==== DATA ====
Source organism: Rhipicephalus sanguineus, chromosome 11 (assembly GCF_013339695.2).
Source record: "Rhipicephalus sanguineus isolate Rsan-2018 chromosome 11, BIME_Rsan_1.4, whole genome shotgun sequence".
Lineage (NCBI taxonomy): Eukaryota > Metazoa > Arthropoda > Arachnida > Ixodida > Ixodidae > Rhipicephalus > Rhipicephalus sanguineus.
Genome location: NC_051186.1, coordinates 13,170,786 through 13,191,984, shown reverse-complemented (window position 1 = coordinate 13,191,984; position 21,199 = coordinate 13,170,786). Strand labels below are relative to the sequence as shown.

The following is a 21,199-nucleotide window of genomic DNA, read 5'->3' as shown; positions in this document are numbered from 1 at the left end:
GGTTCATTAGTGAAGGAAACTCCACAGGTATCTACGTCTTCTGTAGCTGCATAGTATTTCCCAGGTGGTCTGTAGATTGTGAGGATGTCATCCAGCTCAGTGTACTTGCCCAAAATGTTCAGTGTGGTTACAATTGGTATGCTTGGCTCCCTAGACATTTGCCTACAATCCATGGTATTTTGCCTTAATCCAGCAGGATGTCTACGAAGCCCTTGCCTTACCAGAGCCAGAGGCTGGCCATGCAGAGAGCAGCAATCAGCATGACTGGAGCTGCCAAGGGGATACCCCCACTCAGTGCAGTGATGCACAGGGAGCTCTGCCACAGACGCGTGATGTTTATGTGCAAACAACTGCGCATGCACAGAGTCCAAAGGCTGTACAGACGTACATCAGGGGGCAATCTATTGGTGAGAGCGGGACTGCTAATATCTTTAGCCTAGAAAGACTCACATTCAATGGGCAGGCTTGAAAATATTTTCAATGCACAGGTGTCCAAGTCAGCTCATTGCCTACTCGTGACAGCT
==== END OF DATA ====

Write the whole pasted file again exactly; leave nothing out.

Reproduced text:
Source organism: Rhipicephalus sanguineus, chromosome 11 (assembly GCF_013339695.2).
Source record: "Rhipicephalus sanguineus isolate Rsan-2018 chromosome 11, BIME_Rsan_1.4, whole genome shotgun sequence".
Lineage (NCBI taxonomy): Eukaryota > Metazoa > Arthropoda > Arachnida > Ixodida > Ixodidae > Rhipicephalus > Rhipicephalus sanguineus.
Genome location: NC_051186.1, coordinates 13,170,786 through 13,191,984, shown reverse-complemented (window position 1 = coordinate 13,191,984; position 21,199 = coordinate 13,170,786). Strand labels below are relative to the sequence as shown.

The following is a 21,199-nucleotide window of genomic DNA, read 5'->3' as shown; positions in this document are numbered from 1 at the left end:
GGTTCATTAGTGAAGGAAACTCCACAGGTATCTACGTCTTCTGTAGCTGCATAGTATTTCCCAGGTGGTCTGTAGATTGTGAGGATGTCATCCAGCTCAGTGTACTTGCCCAAAATGTTCAGTGTGGTTACAATTGGTATGCTTGGCTCCCTAGACATTTGCCTACAATCCATGGTATTTTGCCTTAATCCAGCAGGATGTCTACGAAGCCCTTGCCTTACCAGAGCCAGAGGCTGGCCATGCAGAGAGCAGCAATCAGCATGACTGGAGCTGCCAAGGGGATACCCCCACTCAGTGCAGTGATGCACAGGGAGCTCTGCCACAGACGCGTGATGTTTATGTGCAAACAACTGCGCATGCACAGAGTCCAAAGGCTGTACAGACGTACATCAGGGGGCAATCTATTGGTGAGAGCGGGACTGCTAATATCTTTAGCCTAGAAAGACTCACATTCAATGGGCAGGCTTGAAAATATTTTCAATGCACAGGTGTCCAAGTCAGCTCATTGCCTACTCGTGACAGCT